Han Dynasty

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Chinese historiography
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Dynasties in Chinese history
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The Han Dynasty (simplified Chinese: 汉朝; traditional Chinese: 漢朝; pinyin: Hàn Cháo; Wade–Giles: Han Ch'ao; IPA: [xân tʂʰɑ̌ʊ̯]; 206 BCE – 220 CE) was the second imperial dynasty of China, preceded by the Qin Dynasty (221–206 BCE) and succeeded by the Three Kingdoms (220–265 CE). It was founded by the peasant rebel leader Liu Bang, known posthumously as Emperor Gaozu of Han. It was briefly interrupted by the Xin Dynasty (9–23 CE) of the former regent Wang Mang. This interregnum separates the Han into two periods: the Western Han (206 BCE – 9 CE) and Eastern Han (25–220 CE). Spanning over four centuries, the period of the Han Dynasty is considered a golden age in Chinese history.[1] To this day, China's majority ethnic group refers to itself as the "Han people".[2]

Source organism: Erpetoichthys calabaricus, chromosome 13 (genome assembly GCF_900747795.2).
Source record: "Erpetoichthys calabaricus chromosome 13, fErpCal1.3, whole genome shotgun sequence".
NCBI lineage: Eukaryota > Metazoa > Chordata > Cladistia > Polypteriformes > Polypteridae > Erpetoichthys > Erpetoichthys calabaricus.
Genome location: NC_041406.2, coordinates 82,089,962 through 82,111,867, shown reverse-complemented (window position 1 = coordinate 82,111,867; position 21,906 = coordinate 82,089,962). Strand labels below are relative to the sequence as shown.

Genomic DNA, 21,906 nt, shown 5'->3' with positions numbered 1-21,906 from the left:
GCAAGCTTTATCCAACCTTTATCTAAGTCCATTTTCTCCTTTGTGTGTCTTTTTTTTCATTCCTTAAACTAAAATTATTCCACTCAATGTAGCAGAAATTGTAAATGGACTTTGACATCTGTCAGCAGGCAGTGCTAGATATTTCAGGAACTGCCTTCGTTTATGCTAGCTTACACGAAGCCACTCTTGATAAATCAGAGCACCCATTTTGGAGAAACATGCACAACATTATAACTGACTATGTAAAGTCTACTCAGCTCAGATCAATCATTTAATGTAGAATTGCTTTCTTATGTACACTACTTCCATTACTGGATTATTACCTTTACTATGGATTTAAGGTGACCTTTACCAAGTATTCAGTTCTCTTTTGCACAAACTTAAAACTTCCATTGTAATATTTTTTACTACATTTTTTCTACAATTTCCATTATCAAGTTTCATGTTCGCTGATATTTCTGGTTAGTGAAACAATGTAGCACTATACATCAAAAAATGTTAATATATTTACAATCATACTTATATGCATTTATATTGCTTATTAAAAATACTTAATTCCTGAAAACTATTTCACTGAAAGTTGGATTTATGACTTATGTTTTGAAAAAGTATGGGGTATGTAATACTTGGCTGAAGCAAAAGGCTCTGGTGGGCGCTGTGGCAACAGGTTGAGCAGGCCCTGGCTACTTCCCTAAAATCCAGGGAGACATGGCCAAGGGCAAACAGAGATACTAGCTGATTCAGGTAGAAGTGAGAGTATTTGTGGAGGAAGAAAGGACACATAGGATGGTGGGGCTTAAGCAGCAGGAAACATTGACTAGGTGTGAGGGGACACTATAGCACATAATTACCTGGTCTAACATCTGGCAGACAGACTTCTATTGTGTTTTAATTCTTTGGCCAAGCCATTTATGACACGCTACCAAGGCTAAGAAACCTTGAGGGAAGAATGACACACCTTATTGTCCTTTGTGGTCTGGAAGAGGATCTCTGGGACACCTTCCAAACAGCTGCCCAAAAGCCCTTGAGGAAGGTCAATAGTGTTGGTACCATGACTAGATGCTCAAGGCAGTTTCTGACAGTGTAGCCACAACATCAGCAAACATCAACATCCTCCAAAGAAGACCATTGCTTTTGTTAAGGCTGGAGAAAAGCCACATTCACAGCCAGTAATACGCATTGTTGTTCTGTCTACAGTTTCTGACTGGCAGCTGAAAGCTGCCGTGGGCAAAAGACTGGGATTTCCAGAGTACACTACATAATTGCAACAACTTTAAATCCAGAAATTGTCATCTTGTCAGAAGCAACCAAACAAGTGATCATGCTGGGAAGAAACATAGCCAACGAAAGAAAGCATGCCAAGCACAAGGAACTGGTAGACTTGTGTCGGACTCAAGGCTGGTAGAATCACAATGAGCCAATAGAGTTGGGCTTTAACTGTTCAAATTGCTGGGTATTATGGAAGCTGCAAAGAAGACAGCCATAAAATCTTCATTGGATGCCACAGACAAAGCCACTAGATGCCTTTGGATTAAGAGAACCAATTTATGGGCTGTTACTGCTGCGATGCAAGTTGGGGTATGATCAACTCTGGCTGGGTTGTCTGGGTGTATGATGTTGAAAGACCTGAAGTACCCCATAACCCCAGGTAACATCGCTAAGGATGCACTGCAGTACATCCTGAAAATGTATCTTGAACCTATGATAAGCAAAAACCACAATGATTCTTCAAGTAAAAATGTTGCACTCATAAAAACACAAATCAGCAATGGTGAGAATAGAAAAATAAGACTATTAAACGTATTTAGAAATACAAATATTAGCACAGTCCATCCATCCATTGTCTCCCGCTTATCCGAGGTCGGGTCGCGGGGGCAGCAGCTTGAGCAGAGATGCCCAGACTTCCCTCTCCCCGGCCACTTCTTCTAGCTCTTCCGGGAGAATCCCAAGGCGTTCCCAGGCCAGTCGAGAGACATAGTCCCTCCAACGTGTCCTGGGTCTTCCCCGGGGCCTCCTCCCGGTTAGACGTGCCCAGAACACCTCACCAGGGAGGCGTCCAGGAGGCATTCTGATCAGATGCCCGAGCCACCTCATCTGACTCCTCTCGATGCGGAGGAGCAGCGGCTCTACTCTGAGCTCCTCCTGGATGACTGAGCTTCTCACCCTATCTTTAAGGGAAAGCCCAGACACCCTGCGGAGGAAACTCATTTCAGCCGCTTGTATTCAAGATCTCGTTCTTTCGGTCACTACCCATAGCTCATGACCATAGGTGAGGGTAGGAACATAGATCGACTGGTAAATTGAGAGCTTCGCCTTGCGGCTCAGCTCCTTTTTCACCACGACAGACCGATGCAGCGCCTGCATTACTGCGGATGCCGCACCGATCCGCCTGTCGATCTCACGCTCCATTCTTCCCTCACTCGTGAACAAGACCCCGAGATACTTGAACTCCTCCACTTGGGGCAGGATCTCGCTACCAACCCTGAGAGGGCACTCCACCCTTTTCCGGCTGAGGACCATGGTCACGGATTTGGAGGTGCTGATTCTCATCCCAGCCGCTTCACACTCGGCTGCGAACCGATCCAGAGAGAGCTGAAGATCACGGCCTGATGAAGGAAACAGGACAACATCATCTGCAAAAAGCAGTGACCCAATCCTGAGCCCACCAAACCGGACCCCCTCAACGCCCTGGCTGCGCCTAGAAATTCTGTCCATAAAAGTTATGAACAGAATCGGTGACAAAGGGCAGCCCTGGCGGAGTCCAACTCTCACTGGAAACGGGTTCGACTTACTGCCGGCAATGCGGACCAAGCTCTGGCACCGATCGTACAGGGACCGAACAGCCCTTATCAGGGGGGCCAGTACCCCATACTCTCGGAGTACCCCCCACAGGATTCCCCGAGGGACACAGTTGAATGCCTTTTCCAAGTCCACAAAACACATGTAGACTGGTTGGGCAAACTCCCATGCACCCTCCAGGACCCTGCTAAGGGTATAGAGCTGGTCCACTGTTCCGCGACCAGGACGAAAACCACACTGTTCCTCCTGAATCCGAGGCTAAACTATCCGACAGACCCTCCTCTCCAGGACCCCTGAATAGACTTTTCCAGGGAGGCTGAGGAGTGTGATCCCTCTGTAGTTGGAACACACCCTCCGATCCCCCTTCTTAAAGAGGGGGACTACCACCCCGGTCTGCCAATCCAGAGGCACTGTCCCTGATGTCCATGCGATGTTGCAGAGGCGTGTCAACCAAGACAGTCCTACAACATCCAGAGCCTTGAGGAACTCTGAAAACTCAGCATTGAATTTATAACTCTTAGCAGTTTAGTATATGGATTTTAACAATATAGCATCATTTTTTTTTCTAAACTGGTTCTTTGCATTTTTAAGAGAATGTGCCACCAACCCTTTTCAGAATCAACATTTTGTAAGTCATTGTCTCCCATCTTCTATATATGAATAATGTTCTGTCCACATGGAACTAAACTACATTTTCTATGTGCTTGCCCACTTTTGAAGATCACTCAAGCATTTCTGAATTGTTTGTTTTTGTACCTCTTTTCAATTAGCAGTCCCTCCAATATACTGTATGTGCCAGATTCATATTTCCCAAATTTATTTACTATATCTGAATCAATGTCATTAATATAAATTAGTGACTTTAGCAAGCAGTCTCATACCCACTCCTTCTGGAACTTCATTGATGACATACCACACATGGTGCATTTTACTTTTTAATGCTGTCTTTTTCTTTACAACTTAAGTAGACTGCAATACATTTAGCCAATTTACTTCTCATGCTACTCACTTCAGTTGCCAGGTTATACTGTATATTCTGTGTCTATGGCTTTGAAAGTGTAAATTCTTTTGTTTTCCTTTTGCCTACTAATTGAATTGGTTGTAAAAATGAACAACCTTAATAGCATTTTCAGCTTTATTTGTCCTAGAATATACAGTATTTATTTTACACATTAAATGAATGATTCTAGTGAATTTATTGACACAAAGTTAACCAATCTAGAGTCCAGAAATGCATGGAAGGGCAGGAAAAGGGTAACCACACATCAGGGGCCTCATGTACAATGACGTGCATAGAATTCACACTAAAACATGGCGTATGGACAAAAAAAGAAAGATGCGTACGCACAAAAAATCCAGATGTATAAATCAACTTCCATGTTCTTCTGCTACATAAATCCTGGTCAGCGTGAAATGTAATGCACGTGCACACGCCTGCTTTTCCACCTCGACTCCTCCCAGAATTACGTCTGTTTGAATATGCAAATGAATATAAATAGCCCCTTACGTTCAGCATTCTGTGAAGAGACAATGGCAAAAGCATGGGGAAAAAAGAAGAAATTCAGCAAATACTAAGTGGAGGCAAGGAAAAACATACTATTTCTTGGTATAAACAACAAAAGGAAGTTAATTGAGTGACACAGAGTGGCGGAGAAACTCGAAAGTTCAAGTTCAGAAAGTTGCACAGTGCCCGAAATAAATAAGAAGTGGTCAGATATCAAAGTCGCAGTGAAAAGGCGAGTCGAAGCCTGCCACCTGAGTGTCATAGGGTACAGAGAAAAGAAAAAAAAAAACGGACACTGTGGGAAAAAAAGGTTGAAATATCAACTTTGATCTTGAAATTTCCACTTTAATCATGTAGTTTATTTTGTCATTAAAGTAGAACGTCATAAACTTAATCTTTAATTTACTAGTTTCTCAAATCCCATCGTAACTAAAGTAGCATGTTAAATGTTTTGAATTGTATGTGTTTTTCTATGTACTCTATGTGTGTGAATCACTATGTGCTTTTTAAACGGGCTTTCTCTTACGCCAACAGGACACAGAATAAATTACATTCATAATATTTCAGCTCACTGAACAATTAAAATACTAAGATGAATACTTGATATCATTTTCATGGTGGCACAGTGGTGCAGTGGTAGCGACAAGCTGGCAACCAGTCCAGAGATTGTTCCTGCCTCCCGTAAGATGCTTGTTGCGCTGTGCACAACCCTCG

The Han Empire was divided into areas directly controlled by the central government, known as commanderies, and a number of semi-autonomous kingdoms. These kingdoms gradually lost all vestiges of their independence, particularly following the Rebellion of the Seven States. The Xiongnu, a nomadic confederation which dominated the eastern Eurasian Steppe,[3] defeated the Han army in battle in 200 BCE. Following the defeat, a political marriage alliance was negotiated in which the Han became the de facto inferior partner. When, despite the treaty, the Xiongnu continued to raid Han borders, Emperor Wu of Han (r. 141–87 BCE) launched several military campaigns against them. The ultimate Han victory in these wars eventually forced the Xiongnu to accept vassal status as Han tributaries. These campaigns expanded Han sovereignty into the Tarim Basin of Central Asia and helped establish the vast trade network known as the Silk Road, which reached as far as the Mediterranean world. Han forces managed to divide the Xiongnu into two competing nations, the Southern and Northern Xiongnu, and forced the Northern Xiongnu across the Ili River. Despite these victories, the territories north of Han's borders were quickly overrun by the nomadic Xianbei Confederation.

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